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Canada's COVID-19 caseload surpasses 100,000

Last Updated Jun 18, 2020 at 9:02 am PDT

In this illustration provided by the Centers for Disease Control and Prevention (CDC) in January 2020 shows the 2019 Novel Coronavirus (2019-nCoV). This virus was identified as the cause of an outbreak of respiratory illness first detected in Wuhan, China. THE CANADIAN PRESS/CDC via AP, File
Summary

Canada has officially recorded more than 10,000 cases of COVID-19

173 new cases of COVID-19 in Ontario on Thursday pushed Canada past 10,000

More than 5,300 people have died from COVID-19 in Canada

TORONTO — Canada has officially recorded more than 100,000 cases of COVID-19 across the country.

The 173 new cases of COVID-19 reported on Thursday in Ontario, one of two provinces at the epicentre of the outbreak, pushed the overall tally past the grim milestone.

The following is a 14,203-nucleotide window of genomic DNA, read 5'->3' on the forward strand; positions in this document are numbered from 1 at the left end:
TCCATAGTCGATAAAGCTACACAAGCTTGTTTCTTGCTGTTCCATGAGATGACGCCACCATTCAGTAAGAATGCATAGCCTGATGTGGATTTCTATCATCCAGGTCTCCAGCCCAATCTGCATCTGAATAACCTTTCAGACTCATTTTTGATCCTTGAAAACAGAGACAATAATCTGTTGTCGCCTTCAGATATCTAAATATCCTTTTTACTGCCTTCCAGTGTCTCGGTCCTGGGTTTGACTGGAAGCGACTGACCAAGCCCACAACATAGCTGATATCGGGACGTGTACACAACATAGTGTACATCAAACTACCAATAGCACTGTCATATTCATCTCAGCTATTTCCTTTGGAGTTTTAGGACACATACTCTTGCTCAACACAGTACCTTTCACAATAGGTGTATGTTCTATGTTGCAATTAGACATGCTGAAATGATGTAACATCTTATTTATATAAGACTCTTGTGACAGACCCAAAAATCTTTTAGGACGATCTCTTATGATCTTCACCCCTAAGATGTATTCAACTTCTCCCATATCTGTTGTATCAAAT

Such a figure seemed incomprehensible six months ago when public health officials greeted word of the country’s first COVID-19 case with repeated assurances that the risk of contracting the virus was low.

That message shifted dramatically in mid-March as cases were reported across the country, prompting widespread shutdowns meant to help flatten the curb of the pandemic.

Public health experts say those measures were largely successful, citing the fact that the country’s various health-care systems were able to handle the influx of cases without becoming overwhelmed.

But they say the 100,000 cases and more than 5,300 deaths, largely concentrated in the country’s long-term care facilities, also suggest Canada missed out on some crucial opportunities to limit the virus’ impact early on.